Astronomers Only Knew of a Single Binary Cepheid System. Now They Just Found Nine More

Measuring the distance to far away objects in space can be tricky. We don’t even know the precise distance to even our closest neighbors in the Universe – the Small and Large Magellanic Clouds. But, we’re starting to get to the tools to measure it. One type of tool is a Cepheid Variable – a type of star that varies its luminosity in a well-defined pattern. However, we don’t know much about their physical properties, making utilizing them as distance markers harder. Finding their physical properties would be easier if there were any Cepheid binaries that we could study, but astronomers have only found one pair so far. Until a recent paper from researchers from Europe, the US, and Chile shows measurements of 9 additional binary Cepheid systems – enough that we can start understanding the statistics of these useful distance markers.

Like traditional stars, binary Cepheid systems result when two stars orbit around each other. In this case, both of those stars must be Cepheids – meaning they are massive compared to our Sun and much brighter. In addition, their luminosity must vary in a repeatable pattern so that we can track it consistently.

All of those features can vary a lot if two stars change in luminosity but at different rates and phases around each other. It’s difficult to parse out which star is waxing, which is waning, and which direction they are moving in, both compared to us and each other. Long periods of observation are required to fix some of those variables, and that is precisely what the new paper describes.

The researchers looked at nine sets of Cepheids that were believed to be binary systems but hadn’t yet been confirmed due to the difficulty of separating the two stars from each other. They pulled data from the Optical Gravitational Lensing Experiment (OGLE) database, a variable star observation project run by the University of Warsaw for over 30 years. In so doing, they could confirm, for the first time, that each of these suspected binaries contained two separate stars.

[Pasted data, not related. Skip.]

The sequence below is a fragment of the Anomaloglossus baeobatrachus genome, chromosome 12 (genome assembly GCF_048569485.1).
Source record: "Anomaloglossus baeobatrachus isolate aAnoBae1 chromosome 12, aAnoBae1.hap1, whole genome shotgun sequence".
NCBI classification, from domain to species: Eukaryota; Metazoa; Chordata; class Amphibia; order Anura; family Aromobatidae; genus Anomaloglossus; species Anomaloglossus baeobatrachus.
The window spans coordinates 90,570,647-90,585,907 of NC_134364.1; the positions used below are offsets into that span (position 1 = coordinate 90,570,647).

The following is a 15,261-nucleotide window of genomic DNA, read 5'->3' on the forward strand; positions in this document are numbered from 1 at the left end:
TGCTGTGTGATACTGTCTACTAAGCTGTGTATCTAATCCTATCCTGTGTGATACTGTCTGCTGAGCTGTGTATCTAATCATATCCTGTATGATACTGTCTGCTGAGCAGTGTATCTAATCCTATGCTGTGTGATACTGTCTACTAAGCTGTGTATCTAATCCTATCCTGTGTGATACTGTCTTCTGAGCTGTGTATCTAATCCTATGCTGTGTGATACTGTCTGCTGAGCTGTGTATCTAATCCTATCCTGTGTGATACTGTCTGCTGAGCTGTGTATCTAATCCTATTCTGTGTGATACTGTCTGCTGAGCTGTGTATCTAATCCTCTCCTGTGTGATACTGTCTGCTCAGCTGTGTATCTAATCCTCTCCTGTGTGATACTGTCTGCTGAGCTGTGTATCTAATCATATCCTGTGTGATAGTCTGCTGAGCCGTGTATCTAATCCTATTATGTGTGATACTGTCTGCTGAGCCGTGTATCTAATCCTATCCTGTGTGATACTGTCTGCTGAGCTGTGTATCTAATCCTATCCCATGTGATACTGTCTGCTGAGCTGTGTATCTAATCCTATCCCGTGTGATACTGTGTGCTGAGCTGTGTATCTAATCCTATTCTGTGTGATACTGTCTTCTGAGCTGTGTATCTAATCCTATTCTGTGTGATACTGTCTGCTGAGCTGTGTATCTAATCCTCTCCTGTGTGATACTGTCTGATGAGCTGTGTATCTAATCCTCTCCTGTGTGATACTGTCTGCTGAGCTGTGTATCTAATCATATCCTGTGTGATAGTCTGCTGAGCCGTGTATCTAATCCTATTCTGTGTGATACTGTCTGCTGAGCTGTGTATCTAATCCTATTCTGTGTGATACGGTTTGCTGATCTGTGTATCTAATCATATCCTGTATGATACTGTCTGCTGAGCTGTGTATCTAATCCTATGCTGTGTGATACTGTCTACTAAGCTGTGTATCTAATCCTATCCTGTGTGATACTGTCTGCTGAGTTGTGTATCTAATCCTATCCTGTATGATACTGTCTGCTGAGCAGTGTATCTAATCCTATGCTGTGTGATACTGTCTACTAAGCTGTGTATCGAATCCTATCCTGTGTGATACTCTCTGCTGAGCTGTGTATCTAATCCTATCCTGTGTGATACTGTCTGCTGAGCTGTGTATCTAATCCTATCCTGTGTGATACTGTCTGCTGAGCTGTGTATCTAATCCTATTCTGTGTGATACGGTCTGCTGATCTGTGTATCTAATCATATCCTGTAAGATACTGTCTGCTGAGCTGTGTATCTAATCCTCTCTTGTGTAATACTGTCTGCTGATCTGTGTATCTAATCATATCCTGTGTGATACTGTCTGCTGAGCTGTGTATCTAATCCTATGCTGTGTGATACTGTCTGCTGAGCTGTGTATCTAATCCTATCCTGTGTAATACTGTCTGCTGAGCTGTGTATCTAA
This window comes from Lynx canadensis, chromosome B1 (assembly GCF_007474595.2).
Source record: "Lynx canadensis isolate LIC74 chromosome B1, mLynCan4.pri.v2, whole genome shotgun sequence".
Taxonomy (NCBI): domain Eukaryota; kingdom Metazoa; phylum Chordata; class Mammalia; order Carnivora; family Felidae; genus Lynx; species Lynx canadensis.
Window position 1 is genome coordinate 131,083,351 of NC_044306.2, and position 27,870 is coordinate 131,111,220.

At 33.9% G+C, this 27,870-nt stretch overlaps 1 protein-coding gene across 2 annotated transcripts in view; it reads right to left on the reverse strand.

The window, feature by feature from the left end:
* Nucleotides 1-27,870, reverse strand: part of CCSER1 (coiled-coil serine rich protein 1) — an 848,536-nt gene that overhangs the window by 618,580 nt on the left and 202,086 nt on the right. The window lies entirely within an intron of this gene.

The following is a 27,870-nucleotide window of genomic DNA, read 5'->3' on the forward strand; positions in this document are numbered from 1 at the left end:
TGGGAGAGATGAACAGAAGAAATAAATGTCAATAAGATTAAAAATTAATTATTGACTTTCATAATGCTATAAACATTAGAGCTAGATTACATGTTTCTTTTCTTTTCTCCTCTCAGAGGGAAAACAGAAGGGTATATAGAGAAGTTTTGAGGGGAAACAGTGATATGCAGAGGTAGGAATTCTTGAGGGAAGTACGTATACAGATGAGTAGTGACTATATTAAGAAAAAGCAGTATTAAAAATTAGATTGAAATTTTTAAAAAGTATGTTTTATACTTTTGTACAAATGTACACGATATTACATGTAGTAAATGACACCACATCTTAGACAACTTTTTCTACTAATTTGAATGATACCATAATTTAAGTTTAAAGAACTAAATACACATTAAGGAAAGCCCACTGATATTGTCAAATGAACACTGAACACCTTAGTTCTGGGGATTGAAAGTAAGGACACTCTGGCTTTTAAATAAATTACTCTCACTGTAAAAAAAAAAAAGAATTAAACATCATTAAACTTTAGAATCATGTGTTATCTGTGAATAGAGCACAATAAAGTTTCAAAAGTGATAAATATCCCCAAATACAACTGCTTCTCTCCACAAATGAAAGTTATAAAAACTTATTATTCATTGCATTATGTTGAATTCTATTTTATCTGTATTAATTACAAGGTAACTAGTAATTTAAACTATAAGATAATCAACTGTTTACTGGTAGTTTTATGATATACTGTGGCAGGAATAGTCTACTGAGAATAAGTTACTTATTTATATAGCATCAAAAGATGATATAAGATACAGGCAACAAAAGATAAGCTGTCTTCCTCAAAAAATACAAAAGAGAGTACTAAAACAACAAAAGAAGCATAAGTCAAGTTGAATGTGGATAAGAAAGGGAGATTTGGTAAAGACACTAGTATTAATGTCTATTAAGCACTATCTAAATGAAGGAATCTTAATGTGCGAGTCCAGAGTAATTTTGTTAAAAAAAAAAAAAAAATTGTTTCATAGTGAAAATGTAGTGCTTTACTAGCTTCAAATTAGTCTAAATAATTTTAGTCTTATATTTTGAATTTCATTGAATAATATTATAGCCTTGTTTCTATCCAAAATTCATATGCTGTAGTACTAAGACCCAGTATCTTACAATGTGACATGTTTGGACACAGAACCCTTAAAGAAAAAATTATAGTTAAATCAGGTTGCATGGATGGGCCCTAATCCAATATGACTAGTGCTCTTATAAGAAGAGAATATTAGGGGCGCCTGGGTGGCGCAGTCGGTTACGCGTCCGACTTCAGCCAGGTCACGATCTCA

Those nine binary systems were located in the Small and Large Magellanic Cloud and the Milky Way. One located in the Milky Way is by far the closest, at only 11 kiloparsecs (about 3000 light-years) away. The researchers also had good luck because of the length of orbital periods of the binaries they studied – most were over five years, and a shorter observational data set might not have caught them. 

Understanding how these systems exist and where they are is just the first step. Using them for more helpful science is the next. The most obvious way to do so is to increase our understanding of Cepheids. Despite being one of the most commonly used distance markers in the Universe, we know surprisingly little about how they form, what they’re made of, or their life cycle. Closely studying a binary system, where the stars interact, could help shed light (figuratively in this sense) on some of those properties.

Calibrated Period-luminosity Relationship for Cepheids
Credit – NASA

As the authors point out in their paper, this is part of a long-term ongoing project – they were also part of the team that confirmed the original Cepheid binary system back in 2014. OGLE continues to collect more data, as are other sky surveys, and there are likely more Cepheid binaries out there. Every new discovery will help improve our statistical understanding of these critical distance markers – we just need to take the time to find them first.

Learn More:
Pilecki et al. – Cepheids with giant companions II. – Spectroscopic confirmation of nine new double-lined binary systems composed of two Cepheids
UT – What are Cepheid Variables?
UT – Polaris is the Closest, Brightest Cepheid Variable. Very Recently, Something Changed.
UT – Astronomers Rule Out One Explanation for the Hubble Tension

Lead Image:
RS Puppis , one of the brightest known Cepheid variable stars in the Milky Way galaxy
Credit – NASA, ESA, and the Hubble Heritage Team